GFAR blog, Partnerships for impact

Time for a holistic approach to rural poverty


Can we be more innovative in how we approach rural transformation? That was the key question in my mind after attending a Side Event on the topic, part of the United Nations Committee on World Food Security (CFS) held in Rome this week.

The event, “Policies for Effective Rural Transformation, Agricultural and Food System Transition” aimed to discuss experiences of multi sectoral policy approaches for sustainable development, food security and nutrition and poverty reduction across sectors and developing regions.  It featured a panel of economists, policy and senior managers from development agencies including IFAD, the World Bank and the OECD. But the session left some of us in the audience wanting more and asking whether what was being discussed was truly innovative enough.

It was a big issue and an ambitious task: to discuss how structural transformation might lift the rural poor out of poverty. Nonetheless, the session could have delved more into agricultural and food system transitions, as well as looking at urban and rural linkages.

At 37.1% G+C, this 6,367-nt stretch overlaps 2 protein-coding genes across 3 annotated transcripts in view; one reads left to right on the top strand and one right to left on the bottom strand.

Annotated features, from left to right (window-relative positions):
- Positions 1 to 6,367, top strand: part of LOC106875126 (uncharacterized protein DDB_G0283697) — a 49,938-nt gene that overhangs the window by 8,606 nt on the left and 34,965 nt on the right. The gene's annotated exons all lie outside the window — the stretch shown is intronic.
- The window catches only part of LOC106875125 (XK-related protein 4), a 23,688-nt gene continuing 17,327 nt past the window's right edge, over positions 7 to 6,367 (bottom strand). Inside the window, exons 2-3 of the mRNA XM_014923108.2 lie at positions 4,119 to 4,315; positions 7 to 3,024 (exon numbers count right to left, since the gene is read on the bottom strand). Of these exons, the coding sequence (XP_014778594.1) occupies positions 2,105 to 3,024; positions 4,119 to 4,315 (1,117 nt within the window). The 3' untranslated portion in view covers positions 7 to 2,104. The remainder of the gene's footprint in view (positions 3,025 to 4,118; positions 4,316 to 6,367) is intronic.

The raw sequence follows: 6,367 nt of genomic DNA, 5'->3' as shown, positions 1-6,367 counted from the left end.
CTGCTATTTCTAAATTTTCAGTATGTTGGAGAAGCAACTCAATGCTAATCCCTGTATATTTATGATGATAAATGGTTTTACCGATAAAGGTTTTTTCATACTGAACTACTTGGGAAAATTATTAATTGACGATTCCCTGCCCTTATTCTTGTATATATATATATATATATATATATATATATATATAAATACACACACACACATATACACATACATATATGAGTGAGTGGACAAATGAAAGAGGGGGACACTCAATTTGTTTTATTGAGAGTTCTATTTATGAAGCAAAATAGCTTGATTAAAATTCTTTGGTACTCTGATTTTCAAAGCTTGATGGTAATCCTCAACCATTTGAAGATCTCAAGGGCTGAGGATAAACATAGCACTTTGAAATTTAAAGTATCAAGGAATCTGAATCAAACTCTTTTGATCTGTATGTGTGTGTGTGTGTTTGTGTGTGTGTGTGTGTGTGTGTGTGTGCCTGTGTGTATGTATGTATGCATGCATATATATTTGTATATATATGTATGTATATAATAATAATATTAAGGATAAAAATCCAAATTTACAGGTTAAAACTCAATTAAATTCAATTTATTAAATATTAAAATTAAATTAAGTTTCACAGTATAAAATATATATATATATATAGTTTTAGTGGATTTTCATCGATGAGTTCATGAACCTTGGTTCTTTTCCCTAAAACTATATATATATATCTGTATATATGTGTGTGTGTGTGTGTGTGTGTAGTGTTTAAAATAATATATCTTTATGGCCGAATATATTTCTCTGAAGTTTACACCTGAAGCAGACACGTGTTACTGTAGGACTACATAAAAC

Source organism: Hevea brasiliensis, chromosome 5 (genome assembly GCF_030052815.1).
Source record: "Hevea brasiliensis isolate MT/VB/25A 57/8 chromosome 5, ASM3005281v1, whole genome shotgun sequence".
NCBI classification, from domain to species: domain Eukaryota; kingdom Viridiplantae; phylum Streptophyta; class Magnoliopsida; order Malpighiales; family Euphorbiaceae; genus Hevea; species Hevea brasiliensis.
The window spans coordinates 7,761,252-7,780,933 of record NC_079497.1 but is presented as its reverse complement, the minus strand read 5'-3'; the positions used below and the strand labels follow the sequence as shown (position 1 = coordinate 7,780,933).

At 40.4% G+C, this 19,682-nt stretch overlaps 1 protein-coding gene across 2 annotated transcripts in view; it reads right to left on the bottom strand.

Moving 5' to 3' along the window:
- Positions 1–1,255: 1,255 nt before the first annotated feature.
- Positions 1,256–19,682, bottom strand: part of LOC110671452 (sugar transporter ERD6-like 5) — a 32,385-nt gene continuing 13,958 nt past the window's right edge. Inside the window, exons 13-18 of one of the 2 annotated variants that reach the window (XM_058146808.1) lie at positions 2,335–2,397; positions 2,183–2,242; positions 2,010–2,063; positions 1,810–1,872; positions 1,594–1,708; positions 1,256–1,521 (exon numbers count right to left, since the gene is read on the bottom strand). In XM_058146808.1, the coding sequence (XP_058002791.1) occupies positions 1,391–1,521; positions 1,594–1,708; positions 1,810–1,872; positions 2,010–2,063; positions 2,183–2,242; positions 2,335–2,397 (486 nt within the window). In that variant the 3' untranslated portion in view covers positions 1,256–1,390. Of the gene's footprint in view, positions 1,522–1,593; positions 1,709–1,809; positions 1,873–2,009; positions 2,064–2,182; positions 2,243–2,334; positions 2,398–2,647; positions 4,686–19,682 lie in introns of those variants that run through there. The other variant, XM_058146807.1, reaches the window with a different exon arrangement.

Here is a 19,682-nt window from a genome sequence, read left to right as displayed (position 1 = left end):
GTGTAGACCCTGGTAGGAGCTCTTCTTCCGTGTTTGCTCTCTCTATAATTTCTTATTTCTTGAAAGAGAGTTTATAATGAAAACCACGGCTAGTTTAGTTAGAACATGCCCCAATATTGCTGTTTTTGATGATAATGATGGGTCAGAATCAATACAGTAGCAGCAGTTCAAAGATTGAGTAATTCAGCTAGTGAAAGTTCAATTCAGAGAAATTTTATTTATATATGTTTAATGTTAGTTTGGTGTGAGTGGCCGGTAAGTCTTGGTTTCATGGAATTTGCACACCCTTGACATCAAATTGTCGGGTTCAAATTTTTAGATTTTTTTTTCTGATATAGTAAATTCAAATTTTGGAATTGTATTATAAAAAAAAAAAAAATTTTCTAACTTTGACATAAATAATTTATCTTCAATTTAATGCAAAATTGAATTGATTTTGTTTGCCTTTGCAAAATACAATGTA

As one of those attending the session  told me afterwards, it was nice to hear the perspectives of the major organizations  represented on the panel, so that we are all “speaking the same language,” but she also the need to “build a bridge” between academia and the policy world.

In fact, the idea of rural transformation involving much more than just agriculture has been discussed in academia and policy circles for years. The discussions held in this side event, however, seemed to treat the concept as a novelty.

Read the full post on the CFS website here



Blogpost by Samie Blasingame, #CFS43 Social Reporter – samieblasingame(at)

Picture: Hut in Amarapura, Myanmar (courtesy amanderson2 on Flickr)

This post is part of the live coverage during the 43rd Session of the Committee on World Food Security (CFS), a project GFAR is running in collaboration with CFS. This post is written by one of our social reporters, and represents the author’s views only. 

Leave a comment

Fill in your details below or click an icon to log in: Logo

You are commenting using your account. Log Out /  Change )

Twitter picture

You are commenting using your Twitter account. Log Out /  Change )

Facebook photo

You are commenting using your Facebook account. Log Out /  Change )

Connecting to %s